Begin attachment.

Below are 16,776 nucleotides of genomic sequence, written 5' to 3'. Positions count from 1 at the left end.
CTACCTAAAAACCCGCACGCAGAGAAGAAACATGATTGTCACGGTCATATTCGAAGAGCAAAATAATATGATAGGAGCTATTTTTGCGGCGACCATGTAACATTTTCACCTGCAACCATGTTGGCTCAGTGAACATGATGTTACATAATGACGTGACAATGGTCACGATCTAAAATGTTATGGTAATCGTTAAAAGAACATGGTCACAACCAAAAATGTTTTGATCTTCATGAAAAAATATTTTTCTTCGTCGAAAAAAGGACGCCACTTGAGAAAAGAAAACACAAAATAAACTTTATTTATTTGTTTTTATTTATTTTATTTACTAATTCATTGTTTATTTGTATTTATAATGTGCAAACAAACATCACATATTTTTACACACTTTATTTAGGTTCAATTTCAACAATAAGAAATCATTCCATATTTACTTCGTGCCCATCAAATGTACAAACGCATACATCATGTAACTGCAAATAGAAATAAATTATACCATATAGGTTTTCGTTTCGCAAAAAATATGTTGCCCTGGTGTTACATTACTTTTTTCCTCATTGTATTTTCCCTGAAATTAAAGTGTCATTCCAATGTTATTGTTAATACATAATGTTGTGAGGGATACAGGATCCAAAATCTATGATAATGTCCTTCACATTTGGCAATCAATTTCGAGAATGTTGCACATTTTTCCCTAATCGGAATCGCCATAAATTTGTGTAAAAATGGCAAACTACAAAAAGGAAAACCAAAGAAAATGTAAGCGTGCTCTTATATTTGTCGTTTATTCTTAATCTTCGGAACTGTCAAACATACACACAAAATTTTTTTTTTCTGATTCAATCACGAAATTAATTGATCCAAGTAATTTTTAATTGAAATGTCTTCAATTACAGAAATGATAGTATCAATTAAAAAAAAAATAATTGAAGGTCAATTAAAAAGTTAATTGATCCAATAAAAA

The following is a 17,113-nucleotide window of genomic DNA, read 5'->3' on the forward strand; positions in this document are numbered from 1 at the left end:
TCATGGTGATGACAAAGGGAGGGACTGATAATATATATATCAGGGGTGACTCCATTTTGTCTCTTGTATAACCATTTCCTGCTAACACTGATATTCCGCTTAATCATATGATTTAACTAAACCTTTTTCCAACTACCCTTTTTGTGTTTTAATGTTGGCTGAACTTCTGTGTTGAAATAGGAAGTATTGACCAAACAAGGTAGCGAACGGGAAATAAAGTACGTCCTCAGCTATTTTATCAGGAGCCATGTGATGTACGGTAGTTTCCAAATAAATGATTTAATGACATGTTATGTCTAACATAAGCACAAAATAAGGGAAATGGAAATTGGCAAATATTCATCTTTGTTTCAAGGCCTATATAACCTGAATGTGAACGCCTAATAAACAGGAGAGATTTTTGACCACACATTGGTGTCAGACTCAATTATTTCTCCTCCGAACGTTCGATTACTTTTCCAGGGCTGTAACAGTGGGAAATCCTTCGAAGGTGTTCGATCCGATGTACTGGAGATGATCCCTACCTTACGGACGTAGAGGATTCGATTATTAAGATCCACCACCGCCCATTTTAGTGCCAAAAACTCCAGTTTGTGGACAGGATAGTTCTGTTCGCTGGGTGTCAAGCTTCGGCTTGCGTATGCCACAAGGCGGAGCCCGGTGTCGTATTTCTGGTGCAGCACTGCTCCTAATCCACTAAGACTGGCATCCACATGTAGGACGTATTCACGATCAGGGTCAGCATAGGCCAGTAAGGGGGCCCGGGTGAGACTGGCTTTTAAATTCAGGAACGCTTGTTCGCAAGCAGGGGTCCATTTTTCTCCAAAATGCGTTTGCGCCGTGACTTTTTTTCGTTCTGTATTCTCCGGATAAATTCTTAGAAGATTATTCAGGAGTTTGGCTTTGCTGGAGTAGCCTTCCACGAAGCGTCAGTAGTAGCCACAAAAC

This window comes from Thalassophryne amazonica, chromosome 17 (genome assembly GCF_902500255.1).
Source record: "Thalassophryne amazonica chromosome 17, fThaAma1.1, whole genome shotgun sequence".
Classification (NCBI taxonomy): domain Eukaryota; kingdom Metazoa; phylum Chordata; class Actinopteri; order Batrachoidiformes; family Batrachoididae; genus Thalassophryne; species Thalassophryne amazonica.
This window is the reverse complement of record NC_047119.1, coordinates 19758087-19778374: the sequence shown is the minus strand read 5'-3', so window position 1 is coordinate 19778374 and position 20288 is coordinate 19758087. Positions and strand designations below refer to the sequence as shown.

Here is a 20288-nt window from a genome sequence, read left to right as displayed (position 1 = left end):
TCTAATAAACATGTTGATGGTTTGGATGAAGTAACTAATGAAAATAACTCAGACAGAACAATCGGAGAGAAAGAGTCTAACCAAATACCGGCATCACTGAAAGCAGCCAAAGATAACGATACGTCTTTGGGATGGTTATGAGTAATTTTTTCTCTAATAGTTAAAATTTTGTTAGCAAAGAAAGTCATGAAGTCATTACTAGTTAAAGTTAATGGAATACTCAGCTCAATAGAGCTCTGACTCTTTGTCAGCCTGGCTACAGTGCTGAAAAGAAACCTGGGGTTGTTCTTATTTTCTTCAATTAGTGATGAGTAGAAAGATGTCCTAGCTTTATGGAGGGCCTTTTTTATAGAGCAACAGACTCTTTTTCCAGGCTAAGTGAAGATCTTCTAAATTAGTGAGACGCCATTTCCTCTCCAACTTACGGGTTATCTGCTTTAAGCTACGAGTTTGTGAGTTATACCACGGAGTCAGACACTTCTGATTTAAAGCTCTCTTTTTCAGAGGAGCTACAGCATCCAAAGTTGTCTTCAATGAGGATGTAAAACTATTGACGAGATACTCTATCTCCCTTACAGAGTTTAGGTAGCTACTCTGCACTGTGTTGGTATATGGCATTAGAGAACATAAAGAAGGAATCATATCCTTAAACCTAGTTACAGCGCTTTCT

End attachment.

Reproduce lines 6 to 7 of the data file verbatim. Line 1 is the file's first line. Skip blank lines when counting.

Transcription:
Source record: "Thalassophryne amazonica chromosome 17, fThaAma1.1, whole genome shotgun sequence".
Classification (NCBI taxonomy): domain Eukaryota; kingdom Metazoa; phylum Chordata; class Actinopteri; order Batrachoidiformes; family Batrachoididae; genus Thalassophryne; species Thalassophryne amazonica.